Cost Forecasting in Construction: The Basics

When done effectively, cost forecasting can help you visualize how you’ve spent money over time and see if that spending is progressing as you thought it would. Since a lot of contractors rely on their profits to fund new work, being able to create accurate forecasts can go a long way in making sure you’ve got the cash you need to continue growing your business.
  January 12, 2024
people working on const forecasting in construction company

Knowledge is power, and in our industry, the right knowledge can help you make better decisions – and reap the profits. But in an always changing economic landscape, how can you make sure you’re actually making good financial decisions and not just taking shots in the dark? Enter cost forecasting, one of the most important tools to have under your belt as a contractor.

Read on to learn more about cost forecasting in construction and how it can help you navigate financial uncertainty in 2024 and beyond.

Key Takeaways

  • Cost forecasting is a process that helps contractors anticipate profitability or loss at the individual job level to in turn inform the financial forecast for your company as a whole.
  • Making a regular habit of forecasting is a key component for ensuring each project is as profitable as you had initially estimated .
  • Anytime you’re facing a major schedule change or large change order, it’s important to forecast your costs and adjust accordingly.

What is Cost Forecasting in Construction?

Cost forecasting is the process of both comparing your job’s initial estimate to the costs actually incurred and predicting any upcoming costs. You can think of cost forecasting as an extension of your estimate that allows you to plan for profit or loss on the job as changes happen during its lifecycle. Done effectively, this can help you visualize how you’ve spent money over time and see if that spending is progressing as you thought it would. Since a lot of contractors rely on their profits to fund new work, being able to create accurate forecasts can go a long way in making sure you’ve got the cash you need to continue growing your business.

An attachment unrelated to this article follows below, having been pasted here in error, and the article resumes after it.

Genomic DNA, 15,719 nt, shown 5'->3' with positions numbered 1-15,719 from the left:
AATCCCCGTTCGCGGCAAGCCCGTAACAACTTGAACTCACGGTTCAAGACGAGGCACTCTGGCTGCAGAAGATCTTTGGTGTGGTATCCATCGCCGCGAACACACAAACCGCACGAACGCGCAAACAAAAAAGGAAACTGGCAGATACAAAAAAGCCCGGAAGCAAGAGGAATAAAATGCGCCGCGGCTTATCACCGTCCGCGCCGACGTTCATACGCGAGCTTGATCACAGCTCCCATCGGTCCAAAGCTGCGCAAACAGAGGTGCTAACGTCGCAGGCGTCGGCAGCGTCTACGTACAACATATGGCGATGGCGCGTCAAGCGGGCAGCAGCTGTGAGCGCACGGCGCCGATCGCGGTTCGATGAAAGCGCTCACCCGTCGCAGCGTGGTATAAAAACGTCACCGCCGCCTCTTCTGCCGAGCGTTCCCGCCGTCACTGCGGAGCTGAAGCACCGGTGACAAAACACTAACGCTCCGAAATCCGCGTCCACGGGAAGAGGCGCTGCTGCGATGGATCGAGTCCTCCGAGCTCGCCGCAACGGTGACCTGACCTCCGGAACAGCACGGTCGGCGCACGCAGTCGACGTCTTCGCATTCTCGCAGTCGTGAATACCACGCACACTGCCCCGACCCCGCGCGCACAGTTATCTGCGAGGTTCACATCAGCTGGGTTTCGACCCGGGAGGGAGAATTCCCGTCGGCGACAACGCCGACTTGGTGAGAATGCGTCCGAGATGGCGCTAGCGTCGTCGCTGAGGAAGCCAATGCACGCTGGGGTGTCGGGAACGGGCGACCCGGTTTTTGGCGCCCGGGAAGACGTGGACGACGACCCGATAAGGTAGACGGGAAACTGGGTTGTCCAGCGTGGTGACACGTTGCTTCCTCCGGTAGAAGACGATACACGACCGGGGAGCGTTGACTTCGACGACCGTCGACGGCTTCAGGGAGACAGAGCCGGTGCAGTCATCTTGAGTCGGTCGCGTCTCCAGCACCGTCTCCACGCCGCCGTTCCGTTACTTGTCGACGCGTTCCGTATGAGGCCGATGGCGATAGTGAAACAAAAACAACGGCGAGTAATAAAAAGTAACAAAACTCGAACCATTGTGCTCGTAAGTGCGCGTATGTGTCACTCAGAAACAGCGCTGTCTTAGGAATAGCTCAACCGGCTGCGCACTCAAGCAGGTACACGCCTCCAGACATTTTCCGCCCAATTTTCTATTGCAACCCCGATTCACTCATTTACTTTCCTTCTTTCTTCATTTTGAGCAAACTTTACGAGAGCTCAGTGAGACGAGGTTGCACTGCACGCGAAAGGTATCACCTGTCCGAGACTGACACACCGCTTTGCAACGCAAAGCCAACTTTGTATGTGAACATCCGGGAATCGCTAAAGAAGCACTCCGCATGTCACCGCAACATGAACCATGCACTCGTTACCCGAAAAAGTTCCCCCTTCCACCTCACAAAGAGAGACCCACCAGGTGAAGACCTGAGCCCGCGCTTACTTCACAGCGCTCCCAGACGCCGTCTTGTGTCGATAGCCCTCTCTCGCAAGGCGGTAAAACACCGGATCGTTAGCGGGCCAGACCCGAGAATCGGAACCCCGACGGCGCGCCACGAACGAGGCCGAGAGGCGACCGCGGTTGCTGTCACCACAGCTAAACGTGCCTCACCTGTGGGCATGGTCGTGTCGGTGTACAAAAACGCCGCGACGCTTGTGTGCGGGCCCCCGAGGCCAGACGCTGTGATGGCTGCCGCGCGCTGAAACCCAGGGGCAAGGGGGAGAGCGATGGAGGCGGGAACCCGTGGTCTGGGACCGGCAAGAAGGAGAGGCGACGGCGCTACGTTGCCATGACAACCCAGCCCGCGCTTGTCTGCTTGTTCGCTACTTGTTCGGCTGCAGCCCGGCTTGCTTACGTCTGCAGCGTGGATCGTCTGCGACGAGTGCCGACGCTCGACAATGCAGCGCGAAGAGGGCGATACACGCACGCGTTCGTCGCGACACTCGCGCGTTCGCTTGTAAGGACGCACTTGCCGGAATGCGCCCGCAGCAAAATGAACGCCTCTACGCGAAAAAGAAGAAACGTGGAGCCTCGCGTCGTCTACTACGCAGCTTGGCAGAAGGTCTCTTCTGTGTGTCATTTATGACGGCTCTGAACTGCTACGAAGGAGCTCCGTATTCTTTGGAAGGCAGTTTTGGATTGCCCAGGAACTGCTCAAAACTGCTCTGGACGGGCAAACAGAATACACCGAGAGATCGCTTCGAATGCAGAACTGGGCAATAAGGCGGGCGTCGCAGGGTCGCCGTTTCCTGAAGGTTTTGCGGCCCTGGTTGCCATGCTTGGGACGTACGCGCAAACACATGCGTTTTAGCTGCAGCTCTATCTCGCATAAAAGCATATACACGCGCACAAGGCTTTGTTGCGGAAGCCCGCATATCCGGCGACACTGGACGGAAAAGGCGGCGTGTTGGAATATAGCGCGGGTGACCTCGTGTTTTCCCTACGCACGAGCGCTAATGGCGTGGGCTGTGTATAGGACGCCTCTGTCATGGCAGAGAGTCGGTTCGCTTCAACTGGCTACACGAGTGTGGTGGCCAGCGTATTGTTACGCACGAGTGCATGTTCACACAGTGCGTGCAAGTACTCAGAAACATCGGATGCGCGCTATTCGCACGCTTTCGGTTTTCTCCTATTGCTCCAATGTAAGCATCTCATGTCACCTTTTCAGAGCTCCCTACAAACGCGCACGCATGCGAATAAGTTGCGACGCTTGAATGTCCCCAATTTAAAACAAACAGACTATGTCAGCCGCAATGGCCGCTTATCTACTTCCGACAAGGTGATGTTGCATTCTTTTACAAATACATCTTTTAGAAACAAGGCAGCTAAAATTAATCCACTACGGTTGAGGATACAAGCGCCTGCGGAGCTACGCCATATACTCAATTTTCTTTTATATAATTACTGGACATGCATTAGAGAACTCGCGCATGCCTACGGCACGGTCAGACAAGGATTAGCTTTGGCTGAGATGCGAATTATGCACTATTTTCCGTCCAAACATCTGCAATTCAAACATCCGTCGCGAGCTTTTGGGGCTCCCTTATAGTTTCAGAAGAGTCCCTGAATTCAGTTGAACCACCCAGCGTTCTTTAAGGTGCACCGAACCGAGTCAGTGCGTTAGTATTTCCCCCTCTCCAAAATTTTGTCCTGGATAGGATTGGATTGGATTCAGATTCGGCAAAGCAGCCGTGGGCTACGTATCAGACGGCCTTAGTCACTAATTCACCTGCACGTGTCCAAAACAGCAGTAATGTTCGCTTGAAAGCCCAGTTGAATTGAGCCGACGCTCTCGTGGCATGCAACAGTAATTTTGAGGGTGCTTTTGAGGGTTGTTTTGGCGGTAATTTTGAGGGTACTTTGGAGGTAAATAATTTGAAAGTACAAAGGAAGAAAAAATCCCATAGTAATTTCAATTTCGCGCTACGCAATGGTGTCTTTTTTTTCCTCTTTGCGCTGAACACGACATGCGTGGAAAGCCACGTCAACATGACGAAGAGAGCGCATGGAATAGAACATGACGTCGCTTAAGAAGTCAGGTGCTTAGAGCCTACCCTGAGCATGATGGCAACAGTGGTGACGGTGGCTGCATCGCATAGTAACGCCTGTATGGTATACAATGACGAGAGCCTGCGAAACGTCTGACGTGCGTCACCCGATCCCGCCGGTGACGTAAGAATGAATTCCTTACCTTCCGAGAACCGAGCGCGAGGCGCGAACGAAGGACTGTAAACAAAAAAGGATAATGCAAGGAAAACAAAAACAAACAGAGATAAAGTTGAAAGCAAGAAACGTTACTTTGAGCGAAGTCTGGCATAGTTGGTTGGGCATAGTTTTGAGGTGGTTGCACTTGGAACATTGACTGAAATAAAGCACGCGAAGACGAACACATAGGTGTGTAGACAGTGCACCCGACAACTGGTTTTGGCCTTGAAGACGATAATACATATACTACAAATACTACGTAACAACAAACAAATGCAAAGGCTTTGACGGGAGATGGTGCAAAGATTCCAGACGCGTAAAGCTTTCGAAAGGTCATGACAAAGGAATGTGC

Cost forecasting is different from cash flow forecasting. Cash flow forecasting predicts how much money will come in and out of your business during a specific time period. The aim of cash flow forecasting is to take the forecasted amount that you’re going to spend and break it into a time table so that both you and your client know when to have money on hand. While cost forecasting ultimately plays into cash flow forecasting, cost forecasting focuses more on adjusting an individual job’s estimated costs over time as compared to the job’s budget.

While the process of cost forecasting itself isn’t necessarily difficult, it can be difficult to make it a habit. To get the most out of it, it’s important to reassess your forecasts once a month at least (or even weekly if possible). Of course, you can never anticipate every single cost on a job, but making a habit of consistently revisiting your initial estimate over a project’s lifecycle can make sure you end up in the position you planned for.

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When is Cost Forecasting Useful?

Under the larger project cost umbrella, cost forecasting is a helpful tool for estimating and monitoring spending around general conditions, subcontracts, and change orders.

General Conditions/Resource Monitoring

General conditions encompass everything you as the contractor are solely responsible for. This includes your own people, along with everything to support them (trailer rentals, portable toilets, etc). Your project schedule is what ties this all back to cost forecasting. By being able to look at the schedule and see if you’re hitting dates/milestones, you can get a good sense of how a project’s costs line up with your forecasts. For example, if you’ve completed 20% of the schedule and have spent 20% of your budgeted general conditions, then you’re probably in line and don’t need to adjust much. A more detailed forecast might account for costs according to scheduled tasks. For example temporary electricity costs will hit the budget early on while costs to protect finishes or cleanup the job would come toward the end.